If you’re embroiled in the great MBA debate, there’s a way to finally make your decision. But it may not involve what you’d expect.
Should I get an MBA?
Ah, the great MBA debate.
Like any heavy decision, a myriad of moving pieces and puzzling parts are involved. And there’s no shortage of internal voices and talking heads offering their unsolicited advice. For , you find . Whichever argument you choose to make, you don’t have to look far for support.
The reasons to get an MBA are plenty. To advance your career. To pivot in your career. Because someone else is paying for it. Because you want a two-year party to figure out what the hell you want to do with your life.
And there are just as many reasons against an MBA. Because an MBA education is becoming obsolete. Because you could self-educate yourself. Because your time is better spent learning how to code. Oh yeah, and because of .
The reality is that the stars will likely never align on a definitive yes or no if we try to answer the question on this level. So we need to take the MBA debate to a higher altitude.
What does a good decision look like?
The secret to figuring out your stance in the MBA debate is remembering that it’s a fraction of a much bigger and broader debate. ( to tweet this thought.) It’s not just about deciding whether or not an MBA is important for your career — it’s figuring out whether an MBA fits within what’s important to you and what you want to get out of life. Which means we may need to crack open our psychology books and rip out a page or two.
Before we can make a good decision, we need to know what constitutes a good decision. To do that, we first have to define our decision criteria. This means working out our values – that which is most important to us. — career psychologist Rob Archer.
What’s your decision criteria?
As Archer reveals, until we know our decision criteria, we can’t recognize (let alone make) a good decision. For our MBA , the factors for deciding to do an MBA might be:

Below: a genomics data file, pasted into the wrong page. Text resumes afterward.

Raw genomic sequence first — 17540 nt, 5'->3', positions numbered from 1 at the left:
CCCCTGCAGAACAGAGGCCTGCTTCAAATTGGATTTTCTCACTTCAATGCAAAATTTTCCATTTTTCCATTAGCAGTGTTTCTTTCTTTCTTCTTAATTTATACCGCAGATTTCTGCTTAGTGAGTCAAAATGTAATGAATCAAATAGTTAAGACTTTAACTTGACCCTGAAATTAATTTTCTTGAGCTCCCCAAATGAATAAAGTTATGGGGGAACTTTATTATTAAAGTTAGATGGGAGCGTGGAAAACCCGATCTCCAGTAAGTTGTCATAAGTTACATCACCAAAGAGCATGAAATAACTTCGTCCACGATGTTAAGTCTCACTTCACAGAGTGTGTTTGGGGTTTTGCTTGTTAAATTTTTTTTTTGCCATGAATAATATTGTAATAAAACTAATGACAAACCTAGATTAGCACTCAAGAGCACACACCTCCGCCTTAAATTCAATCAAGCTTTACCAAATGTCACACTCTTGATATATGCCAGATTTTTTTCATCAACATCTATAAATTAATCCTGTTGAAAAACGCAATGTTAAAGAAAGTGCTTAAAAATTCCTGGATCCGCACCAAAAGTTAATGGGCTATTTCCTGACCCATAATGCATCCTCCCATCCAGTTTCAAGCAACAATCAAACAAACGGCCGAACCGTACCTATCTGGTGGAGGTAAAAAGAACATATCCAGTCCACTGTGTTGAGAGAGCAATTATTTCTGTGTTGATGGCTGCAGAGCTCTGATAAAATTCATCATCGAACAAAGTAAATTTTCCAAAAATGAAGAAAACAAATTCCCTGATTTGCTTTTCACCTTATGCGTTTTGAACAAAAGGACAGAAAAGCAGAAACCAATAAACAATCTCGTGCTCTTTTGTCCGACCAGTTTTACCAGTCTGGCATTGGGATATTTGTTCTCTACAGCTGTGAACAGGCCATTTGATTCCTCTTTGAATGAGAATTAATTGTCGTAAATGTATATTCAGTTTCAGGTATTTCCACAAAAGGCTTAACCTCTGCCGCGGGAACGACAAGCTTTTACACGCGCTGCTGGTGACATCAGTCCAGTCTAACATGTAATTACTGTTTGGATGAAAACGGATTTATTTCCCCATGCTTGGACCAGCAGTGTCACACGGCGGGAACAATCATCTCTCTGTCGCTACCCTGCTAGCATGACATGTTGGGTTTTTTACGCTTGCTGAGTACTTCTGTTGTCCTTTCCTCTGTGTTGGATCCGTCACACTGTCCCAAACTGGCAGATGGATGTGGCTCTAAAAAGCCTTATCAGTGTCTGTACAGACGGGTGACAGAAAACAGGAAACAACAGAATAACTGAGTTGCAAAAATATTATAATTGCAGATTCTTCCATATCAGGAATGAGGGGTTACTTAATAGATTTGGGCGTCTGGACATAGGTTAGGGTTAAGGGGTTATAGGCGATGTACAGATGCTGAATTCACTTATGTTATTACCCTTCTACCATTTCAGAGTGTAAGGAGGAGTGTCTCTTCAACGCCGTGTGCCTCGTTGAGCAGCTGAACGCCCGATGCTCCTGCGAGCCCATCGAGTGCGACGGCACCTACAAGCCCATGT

- Intellectual stimulation
- Being surrounded by like-minded peers
- Location (the chance to live in a new city)
- Prestige (or name/brand recognition)
- Career opportunities or access to alumni (or a broader network)
- Salary increase, among others
Only you can determine your own decision criteria. Until you do, it’s hard to know what a good decision might look like.
What do you value most?
The next step to cracking the MBA conundrum is understanding our values — what’s most important to you individually. Not your parents, teachers, friends, colleagues, the Financial Times, Richard Branson or even . It’s easy to confuse our values with the values that have been passed down or piled onto us.
Without knowing our own values, we risk getting lost in a spider web inside our heads, pulled in multiple directions without an anchor to guide us down a specific path. Our values provide us with gravity in situations when we risk floating into oblivion. And keeping our values in mind grounds us and helps us to focus our decision-making process as we align them to our MBA decision criteria.
What do you value you most in work and life? Check out this to spark some ideas.
In her guide 8 Ways to Escape the MBA Debate, Adele Barlow practiced this exercise in exploring her own MBA decision. Some of her winning values included (her quotes parenthetically):
- Self-expression and creativity (“freedom trumps status”)
- The pursuit of excellence (“prestige is sometimes part of this, sometimes not”)
- Providing value (“sometimes indicated by cash flow, sometimes not”)
- Location independence (“ideally, I can combine travel and work”)
- Collaboration opportunities
Decision criteria + values = clarity
The decision to do an MBA (or not) is a personal one. It depends on what kind of person you are and who you want to become. It requires you define what a good decision looks like. And perhaps most importantly, it requires you to know your values — which is sometimes easier said than done.
Because at the end of the day, the person who has to live longest with your MBA decision is you.
is the director of , an organization providing online & offline events, courses, and guides to help unfulfilled corporate professionals escape into more meaningful work. Their guide is available now.